For the North County Times and Carlsbadistan.com.
Carlsbad city officials can't understand why more low-income homeowners haven't applied for federal funds earmarked for minor home repairs, from clearing clogged drains to installing assistive devices for seniors and disabled persons.
The city pays $8,500 each year to Community HousingWorks, a San Diego nonprofit, to administer the program. In the past three years, only four households have received funding.
At the City Council's March 22 meeting, Councilwoman Farrah Douglas asked Debbie Fountain, director of housing and neighborhood services, to explain how the program has been marketed. Fountain told of postings on the city and HousingWorks websites, direct mailers to the barrio neighborhood, and articles and advertisements in community publications. She singled out word-of-mouth as "pretty successful." Maybe that explains how the two homeowners receiving help last year learned of the program.
After failing to find it on the HousingWorks website, I found the home repair program buried deep within the city's website, but only after plowing through "city services," "list of city departments," "neighborhood services" and "programs." And I had the advantage of knowing what I was looking for.
What I found was the "minor home repair program manual" featuring a complex loan application. You can borrow up to $5,000 in an interest-free loan ---- depending on your willingness to provide a copy of the deed to your property, a credit report and IRS tax forms ---- and agree to hire and pay a licensed contractor to do the work for later reimbursement.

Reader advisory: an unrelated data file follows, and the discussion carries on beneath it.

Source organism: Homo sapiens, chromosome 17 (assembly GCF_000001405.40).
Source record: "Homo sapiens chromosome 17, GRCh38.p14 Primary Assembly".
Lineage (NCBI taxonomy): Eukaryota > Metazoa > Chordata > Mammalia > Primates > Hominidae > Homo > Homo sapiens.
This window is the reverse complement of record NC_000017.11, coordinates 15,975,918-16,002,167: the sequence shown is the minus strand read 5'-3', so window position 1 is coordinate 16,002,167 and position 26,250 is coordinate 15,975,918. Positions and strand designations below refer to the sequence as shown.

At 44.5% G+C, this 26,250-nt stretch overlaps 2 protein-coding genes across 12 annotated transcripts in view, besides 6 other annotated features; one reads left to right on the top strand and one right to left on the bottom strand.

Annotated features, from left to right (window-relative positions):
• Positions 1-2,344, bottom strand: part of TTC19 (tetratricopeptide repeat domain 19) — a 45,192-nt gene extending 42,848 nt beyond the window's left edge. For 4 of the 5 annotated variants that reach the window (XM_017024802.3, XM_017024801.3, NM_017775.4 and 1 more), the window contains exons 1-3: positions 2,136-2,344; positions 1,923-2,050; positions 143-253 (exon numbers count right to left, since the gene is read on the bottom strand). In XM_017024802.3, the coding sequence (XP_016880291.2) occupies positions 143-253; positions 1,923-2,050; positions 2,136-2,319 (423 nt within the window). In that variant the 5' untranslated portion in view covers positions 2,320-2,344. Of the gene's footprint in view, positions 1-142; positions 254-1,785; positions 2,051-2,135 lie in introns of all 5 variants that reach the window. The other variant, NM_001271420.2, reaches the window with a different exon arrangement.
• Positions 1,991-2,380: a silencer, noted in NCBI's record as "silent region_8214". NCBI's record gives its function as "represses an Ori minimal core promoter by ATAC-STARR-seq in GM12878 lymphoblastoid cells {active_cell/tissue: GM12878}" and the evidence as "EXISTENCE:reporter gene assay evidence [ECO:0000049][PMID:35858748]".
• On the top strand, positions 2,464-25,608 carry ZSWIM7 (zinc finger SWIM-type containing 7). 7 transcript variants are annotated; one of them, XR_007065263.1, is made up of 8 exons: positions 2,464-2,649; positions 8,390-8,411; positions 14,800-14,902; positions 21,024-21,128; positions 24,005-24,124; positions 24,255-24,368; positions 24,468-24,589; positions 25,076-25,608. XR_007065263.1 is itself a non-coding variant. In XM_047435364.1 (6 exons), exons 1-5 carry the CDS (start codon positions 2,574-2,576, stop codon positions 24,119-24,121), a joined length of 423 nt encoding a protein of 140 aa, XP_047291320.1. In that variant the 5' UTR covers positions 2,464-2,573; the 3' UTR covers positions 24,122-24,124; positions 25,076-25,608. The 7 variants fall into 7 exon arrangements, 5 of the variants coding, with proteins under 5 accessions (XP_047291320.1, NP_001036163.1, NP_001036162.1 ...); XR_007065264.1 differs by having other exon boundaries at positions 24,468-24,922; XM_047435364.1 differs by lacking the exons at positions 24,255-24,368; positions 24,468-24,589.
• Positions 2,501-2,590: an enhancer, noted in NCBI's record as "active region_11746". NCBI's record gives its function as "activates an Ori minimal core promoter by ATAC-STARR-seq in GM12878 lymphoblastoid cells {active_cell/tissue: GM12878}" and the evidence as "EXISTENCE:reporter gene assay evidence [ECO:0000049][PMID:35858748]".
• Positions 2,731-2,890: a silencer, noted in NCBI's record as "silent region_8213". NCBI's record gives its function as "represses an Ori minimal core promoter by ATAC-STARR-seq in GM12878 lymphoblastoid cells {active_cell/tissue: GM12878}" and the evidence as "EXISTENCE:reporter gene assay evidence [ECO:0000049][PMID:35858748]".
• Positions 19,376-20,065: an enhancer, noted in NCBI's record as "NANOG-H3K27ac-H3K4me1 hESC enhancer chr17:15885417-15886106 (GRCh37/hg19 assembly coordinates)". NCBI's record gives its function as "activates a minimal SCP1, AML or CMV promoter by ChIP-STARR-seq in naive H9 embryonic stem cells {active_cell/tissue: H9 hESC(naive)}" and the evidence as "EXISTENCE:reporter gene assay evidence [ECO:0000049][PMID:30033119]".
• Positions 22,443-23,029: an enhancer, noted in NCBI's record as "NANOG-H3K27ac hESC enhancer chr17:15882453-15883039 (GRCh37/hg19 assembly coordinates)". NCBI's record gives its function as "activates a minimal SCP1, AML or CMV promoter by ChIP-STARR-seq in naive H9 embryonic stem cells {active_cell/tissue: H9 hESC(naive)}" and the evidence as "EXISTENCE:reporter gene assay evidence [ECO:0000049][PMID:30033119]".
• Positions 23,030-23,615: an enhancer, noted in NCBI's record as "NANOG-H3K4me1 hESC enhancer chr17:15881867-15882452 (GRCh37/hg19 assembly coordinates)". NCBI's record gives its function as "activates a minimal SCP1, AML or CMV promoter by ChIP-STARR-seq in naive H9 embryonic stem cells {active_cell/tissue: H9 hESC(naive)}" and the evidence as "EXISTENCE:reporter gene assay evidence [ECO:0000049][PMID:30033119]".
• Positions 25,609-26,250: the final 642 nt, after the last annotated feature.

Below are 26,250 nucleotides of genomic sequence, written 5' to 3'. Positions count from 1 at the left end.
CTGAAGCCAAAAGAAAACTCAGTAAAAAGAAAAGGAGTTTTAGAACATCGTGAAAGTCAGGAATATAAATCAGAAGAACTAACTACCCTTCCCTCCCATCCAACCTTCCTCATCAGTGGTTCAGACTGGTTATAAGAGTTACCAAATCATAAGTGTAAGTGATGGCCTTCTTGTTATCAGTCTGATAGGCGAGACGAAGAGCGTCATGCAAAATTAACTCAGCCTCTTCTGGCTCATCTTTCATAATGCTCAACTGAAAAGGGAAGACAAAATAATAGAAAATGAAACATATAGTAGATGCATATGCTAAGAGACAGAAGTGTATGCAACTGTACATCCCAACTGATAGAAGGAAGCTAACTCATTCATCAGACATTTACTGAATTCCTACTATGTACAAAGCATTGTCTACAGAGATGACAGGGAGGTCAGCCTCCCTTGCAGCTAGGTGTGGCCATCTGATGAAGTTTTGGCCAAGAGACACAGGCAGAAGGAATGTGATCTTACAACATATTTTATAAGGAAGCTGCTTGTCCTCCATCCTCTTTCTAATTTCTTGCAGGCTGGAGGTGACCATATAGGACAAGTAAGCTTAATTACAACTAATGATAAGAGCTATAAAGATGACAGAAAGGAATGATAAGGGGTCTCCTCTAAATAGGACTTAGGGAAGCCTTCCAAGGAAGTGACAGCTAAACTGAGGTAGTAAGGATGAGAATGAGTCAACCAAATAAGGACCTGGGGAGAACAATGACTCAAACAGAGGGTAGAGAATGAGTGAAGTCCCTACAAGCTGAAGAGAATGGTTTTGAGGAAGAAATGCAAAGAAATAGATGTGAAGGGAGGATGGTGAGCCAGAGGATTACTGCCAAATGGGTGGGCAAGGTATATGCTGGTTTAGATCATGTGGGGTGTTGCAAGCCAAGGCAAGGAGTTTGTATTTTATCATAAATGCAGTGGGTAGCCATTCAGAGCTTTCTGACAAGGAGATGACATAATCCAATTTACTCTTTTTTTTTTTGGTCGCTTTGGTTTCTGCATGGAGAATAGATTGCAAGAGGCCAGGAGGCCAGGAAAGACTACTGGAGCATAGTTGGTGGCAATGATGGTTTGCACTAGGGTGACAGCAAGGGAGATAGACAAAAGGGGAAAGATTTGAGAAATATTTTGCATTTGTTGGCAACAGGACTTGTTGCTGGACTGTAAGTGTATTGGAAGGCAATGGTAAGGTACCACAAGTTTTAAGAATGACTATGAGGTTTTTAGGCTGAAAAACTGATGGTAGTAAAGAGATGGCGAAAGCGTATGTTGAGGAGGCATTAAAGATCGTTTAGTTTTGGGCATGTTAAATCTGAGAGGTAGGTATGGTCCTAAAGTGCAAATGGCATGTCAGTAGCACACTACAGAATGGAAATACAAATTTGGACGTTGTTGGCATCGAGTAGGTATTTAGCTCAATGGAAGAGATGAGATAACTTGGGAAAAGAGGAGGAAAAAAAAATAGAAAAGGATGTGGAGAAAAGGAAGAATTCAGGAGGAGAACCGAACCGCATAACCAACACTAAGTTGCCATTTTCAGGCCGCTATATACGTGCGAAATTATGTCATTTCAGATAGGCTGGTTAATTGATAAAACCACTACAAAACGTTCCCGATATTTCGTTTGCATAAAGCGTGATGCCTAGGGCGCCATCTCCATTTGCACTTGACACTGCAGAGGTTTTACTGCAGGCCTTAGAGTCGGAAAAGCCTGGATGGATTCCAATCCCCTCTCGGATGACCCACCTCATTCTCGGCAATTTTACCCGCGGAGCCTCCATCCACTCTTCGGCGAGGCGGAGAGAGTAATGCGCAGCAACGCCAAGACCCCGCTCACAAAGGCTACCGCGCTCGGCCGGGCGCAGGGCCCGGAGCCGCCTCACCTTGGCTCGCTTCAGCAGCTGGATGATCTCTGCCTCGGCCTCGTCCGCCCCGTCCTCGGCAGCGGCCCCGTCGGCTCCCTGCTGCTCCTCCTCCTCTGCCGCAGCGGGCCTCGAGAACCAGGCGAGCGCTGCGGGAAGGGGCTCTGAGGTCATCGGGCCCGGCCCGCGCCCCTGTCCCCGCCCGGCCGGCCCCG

Would anyone who needs help fixing a leaky faucet, replacing a broken light switch, installing a smoke alarm or upgrading a faulty toilet take the trouble to apply for this program? You be the judge.
According to San Diego Association of Governments, 1 in 4 Carlsbad households, nearly 10,000 homes, have incomes of less than $30,000 a year. You'd think the city could find more than four who qualify for government assistance for home repairs.
Compare Carlsbad's approach to Escondido's Neighborhood Enhancement, Attractiveness and Training (NEAT) Project. During the past 11 months, Project NEAT completed 262 projects in low- to moderate-income neighborhoods. There's no application required and no income limits.
Program administrator Dan Hippert drives through low- and moderate-income neighborhoods on the lookout for homes needing exterior repairs and other evidence of property maintenance needs. Low-income homeowners are offered either financial assistance or the help of volunteers recruited by the city for household repairs or to spruce up their property.
Carlsbad outsources its program to a loan agency, making it available only to those who can find it. Escondido seeks out those in need.
Our Village by the Sea could learn something about public service from its North County neighbor.